she would consult with groups in St. Louis before making a
decision on whether to file a lawsuit, but later, "in what may
have been a slip of the tongue," she said, "I'm afraid you will
have to wait and see what the court will decide" (KANSAS CITY
STAR, 3/16).  Shaw described himself as "extremely confident" the
team would win a lawsuit against the league (Ira Miller, SAN
FRANCISCO CHRONICLE, 3/16).  But ESPN's Chris Mortensen reported
that NFL litigator Frank Rothman "told the owners that they now
have some rulings that work in their favor.  Most recently, and
critically in this case, the Minneapolis U.S. District Court
blocked the Minnesota Timberwolves from moving to New Orleans"
("SportsCenter," ESPN, 3/16).  Tagliabue was hopeful to avoid
litigation, saying the league was "not trying to be
confrontational.  We are trying to be fair."  But "he was vague
on the next step" (R.B. Fallstrom, WASHINGTON POST, 3/16).  The
league is hoping the Rams will reopen negotiations, as "through
conference calls and faxes, an outcome can be reached in days"
(L.A. TIMES, 3/16).
     BEHIND THE VOTE:  Cardinals General Counsel Tom Guilfoil, on
Tagliabue's recommendation to vote against: "I've always said the
commissioner might not have enough votes to ensure a move, but
he'll always have enough support to kill one" (Steve Schoenfeld,
ARIZONA REPUBLIC, 3/16).  Save-the-Rams Chair Leigh Steinberg:
"They're scared to death about leaving Los Angeles to the mercies
of Al Davis" (John Helyar, WALL STREET JOURNAL, 3/16).  Bills
Owner Ralph Wilson:  "We have rules and regulations and sometimes
we have to live up to those" (ORANGE COUNTRY REGISTER, 3/16).
Browns Owner Art Modell:  "I'm a football man, No. 1, and No. 2,
I'm a TV man.  Having an NFC team in Los Angeles is critical to
the NFC package" (S.D. UNION-TRIBUNE, 3/16).
     WHAT TO DO IN ST. LOU?  Officials in St. Louis said "it was
possible" that FANS, Inc. might have to return the $74M it raised
in PSL sales "until a resolution is in sight" (KANSAS CITY STAR,
3/16).  Frontiere to fans in St. Louis: "I need them to believe
in me.  It will make me stronger" (Bernie Miklasz, ST. LOUIS
POST-DISPATCH, 3/16).
     MEDIA REAX:  In L.A., Bill Plaschke calls on Frontiere to
sell the team:  "All they (NFL) want you to do is leave something
behind besides a stench. ... Shut up, Georgia.  Pay the money and
get out" (L.A. TIMES, 3/16).  In Atlanta, Len Pasquarelli writes
that Tagliabue's "sudden empathy with Rams fans is ironic," as
the club has not enjoyed much support over the last few years.
Pasquarelli:  "Fox's concern is also dubious, since the network
was forced last year to black out all of the Rams' home games
locally" (ATLANTA CONSTITUTION, 3/16).  In St. Louis, Bernie
Miklasz writes, "The NFL recently sent a letter to Fox, asking
the network if it wanted that rebate if the Rams moved!
(Collusion, anyone?)" (ST. LOUIS POST-DISPATCH, 3/16).  Stephanie
Huff, a marketing exec in St. Louis: "It's a good thing the NFL
doesn't have an embassy in St. Louis.  We would burn it down"
(ORANGE COUNTY REGISTER, 3/16).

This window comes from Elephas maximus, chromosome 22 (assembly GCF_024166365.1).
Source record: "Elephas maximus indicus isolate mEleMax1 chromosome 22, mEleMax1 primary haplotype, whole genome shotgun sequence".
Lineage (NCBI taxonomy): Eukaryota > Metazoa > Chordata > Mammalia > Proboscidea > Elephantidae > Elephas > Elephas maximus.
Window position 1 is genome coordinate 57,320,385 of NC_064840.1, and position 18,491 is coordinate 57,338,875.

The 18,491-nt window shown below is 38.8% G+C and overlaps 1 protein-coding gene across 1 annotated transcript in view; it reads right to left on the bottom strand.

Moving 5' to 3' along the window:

CAN YOU GO HOME AGAIN?  Tagliabue admitted the problem the
Rams would have in returning to Anaheim in '95:  "Once the
bridges have been burned and people get turned off ... it is
difficult to get it back" (NEW YORK TIMES, 3/16).

     Pittsburgh Mayor Tom Murphy said he is "outraged" by reports
that Wertheim Schroeder, the investment bank handling the sale of
the Pirates, is soliciting bids from groups interested in moving
the team.  Murphy:  "Investment bankers from New York have no
loyalty to Pittsburgh.  Their only allegiance is to the almighty
dollar and making as large a fee as possible on the sale of our
team."  Yesterday, the PITTSBURGH POST-GAZETTE reported that
Wertheim Schroeder was delaying a decision on an offer by
Pittsburgh-based Adelphia Communications Chair John Rigas to
allow other bidders to come forward, including Virginia Baseball,
a group interested in moving the team to the DC suburbs
(WASHINGTON TIMES, 3/16).

     Fallout from the WALL STREET JOURNAL article on the death of
Reggie Lewis continues, as Jack McCallum of SPORTS ILLUSTRATED
examines the story's credibility.  Despite the attention given to
allegations that Lewis was a drug-user, the "most serious"
questions raised by the story are that the Celtics "may have
allowed financial and public-relation concerns to take precedence
over Lewis's medical care," and that the NBA's drug policy failed
to display "an accurate assessment of his condition."  Donna
Harris Lewis, the wife of the basketball star, was interviewed
for SI's piece. Regarding the Journal's claims that Lewis refused
drug testing, Harris Lewis says that if doctors would have "told
us this was something that had to be done, Reggie would've
complied."  Harris Lewis also states that he had submitted to a
test when taking out a life insurance policy with Prudential
Insurance Company in '90.  SI also spoke with other medical
experts who support the diagnosis of a common cold virus leading
to Lewis's death, and not cocaine abuse.  Nugget forward Reggie
Williams, Lewis' high school teammate, said Lewis never thought
about drugs and that "he wouldn't even drink a beer."   The
Journal story could have consequences to the Celtics, as a
"who's-in-charge-here atmosphere pervades the club, the
consequences of which were evident in a disastrous press
conference" held last week (SPORTS ILLUSTRATED, 3/20 issue).